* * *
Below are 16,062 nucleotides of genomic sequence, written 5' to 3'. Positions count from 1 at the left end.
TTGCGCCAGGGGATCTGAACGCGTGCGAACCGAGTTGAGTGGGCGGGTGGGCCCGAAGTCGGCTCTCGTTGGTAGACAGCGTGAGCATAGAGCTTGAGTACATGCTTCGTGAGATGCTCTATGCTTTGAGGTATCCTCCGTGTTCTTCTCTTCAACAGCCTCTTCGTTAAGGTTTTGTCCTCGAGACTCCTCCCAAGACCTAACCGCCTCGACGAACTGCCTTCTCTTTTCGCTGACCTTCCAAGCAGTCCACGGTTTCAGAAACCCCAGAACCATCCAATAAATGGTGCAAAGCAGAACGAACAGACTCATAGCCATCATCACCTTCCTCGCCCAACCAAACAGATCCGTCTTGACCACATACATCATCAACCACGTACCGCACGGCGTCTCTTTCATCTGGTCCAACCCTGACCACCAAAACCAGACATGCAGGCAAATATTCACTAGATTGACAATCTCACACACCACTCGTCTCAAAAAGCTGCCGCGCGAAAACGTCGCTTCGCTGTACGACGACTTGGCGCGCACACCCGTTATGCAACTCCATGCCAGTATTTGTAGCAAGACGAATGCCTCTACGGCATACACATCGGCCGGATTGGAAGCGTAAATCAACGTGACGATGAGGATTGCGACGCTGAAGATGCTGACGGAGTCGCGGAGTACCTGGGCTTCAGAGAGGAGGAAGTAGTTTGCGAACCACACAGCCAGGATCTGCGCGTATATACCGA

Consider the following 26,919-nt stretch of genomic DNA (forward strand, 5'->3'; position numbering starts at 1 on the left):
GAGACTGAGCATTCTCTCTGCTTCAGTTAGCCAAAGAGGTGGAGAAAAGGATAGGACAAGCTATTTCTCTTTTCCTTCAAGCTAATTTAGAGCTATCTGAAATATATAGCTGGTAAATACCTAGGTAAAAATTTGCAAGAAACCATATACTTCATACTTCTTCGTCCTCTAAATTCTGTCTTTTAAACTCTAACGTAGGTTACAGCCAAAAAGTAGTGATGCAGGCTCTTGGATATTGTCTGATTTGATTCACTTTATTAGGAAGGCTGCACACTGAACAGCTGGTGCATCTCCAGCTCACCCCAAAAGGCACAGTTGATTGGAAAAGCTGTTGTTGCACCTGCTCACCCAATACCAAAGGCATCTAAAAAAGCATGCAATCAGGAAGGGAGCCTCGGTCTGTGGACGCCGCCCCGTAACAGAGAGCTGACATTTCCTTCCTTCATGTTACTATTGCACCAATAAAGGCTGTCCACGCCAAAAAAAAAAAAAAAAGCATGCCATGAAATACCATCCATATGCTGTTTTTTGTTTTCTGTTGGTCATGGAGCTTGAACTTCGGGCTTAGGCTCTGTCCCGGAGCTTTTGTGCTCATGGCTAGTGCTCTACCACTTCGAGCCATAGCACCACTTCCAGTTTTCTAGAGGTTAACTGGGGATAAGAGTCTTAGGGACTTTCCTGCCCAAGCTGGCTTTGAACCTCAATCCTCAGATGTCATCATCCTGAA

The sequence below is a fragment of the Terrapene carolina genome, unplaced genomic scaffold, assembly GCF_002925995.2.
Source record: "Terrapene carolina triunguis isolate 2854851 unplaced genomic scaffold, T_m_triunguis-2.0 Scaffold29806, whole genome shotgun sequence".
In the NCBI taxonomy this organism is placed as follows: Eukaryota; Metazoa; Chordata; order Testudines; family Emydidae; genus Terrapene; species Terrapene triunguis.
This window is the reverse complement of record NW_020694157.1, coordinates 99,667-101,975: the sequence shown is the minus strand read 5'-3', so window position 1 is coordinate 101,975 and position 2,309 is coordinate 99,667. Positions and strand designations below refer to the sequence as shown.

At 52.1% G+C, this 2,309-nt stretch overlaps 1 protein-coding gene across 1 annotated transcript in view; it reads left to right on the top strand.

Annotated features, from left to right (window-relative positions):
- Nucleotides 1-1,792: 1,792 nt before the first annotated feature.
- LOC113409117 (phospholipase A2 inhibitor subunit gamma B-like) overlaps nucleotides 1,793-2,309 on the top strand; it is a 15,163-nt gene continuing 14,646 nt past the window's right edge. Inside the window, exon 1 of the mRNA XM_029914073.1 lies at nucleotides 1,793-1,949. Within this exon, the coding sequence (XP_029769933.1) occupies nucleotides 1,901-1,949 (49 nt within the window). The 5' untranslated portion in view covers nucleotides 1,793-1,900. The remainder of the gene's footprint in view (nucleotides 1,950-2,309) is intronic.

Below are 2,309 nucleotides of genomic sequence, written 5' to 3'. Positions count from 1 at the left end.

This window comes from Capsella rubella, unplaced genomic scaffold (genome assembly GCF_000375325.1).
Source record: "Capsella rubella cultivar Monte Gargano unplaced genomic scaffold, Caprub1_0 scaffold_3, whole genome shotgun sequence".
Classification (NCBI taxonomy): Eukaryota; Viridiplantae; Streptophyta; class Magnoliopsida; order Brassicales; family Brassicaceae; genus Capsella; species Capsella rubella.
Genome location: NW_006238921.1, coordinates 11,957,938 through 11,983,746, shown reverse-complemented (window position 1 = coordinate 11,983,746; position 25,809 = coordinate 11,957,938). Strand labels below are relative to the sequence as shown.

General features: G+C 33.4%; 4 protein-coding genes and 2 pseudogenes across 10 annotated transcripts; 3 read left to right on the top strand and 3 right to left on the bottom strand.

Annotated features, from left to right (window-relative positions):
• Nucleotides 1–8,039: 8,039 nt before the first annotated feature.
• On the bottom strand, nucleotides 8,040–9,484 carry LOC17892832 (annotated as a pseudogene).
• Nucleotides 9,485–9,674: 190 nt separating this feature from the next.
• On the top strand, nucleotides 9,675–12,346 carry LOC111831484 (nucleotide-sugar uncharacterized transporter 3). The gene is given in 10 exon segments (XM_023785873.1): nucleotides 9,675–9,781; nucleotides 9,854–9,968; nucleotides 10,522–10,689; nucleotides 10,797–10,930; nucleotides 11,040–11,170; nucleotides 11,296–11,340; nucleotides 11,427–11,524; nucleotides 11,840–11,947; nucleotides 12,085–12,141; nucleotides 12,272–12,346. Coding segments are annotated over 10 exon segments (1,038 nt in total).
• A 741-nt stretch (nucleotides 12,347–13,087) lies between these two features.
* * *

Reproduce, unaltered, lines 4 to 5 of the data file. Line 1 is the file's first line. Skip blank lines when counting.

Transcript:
GAGACTGAGCATTCTCTCTGCTTCAGTTAGCCAAAGAGGTGGAGAAAAGGATAGGACAAGCTATTTCTCTTTTCCTTCAAGCTAATTTAGAGCTATCTGAAATATATAGCTGGTAAATACCTAGGTAAAAATTTGCAAGAAACCATATACTTCATACTTCTTCGTCCTCTAAATTCTGTCTTTTAAACTCTAACGTAGGTTACAGCCAAAAAGTAGTGATGCAGGCTCTTGGATATTGTCTGATTTGATTCACTTTATTAGGAAGGCTGCACACTGAACAGCTGGTGCATCTCCAGCTCACCCCAAAAGGCACAGTTGATTGGAAAAGCTGTTGTTGCACCTGCTCACCCAATACCAAAGGCATCTAAAAAAGCATGCAATCAGGAAGGGAGCCTCGGTCTGTGGACGCCGCCCCGTAACAGAGAGCTGACATTTCCTTCCTTCATGTTACTATTGCACCAATAAAGGCTGTCCACGCCAAAAAAAAAAAAAAAAGCATGCCATGAAATACCATCCATATGCTGTTTTTTGTTTTCTGTTGGTCATGGAGCTTGAACTTCGGGCTTAGGCTCTGTCCCGGAGCTTTTGTGCTCATGGCTAGTGCTCTACCACTTCGAGCCATAGCACCACTTCCAGTTTTCTAGAGGTTAACTGGGGATAAGAGTCTTAGGGACTTTCCTGCCCAAGCTGGCTTTGAACCTCAATCCTCAGATGTCATCATCCTGAA

The sequence below is a fragment of the Terrapene carolina genome, unplaced genomic scaffold, assembly GCF_002925995.2.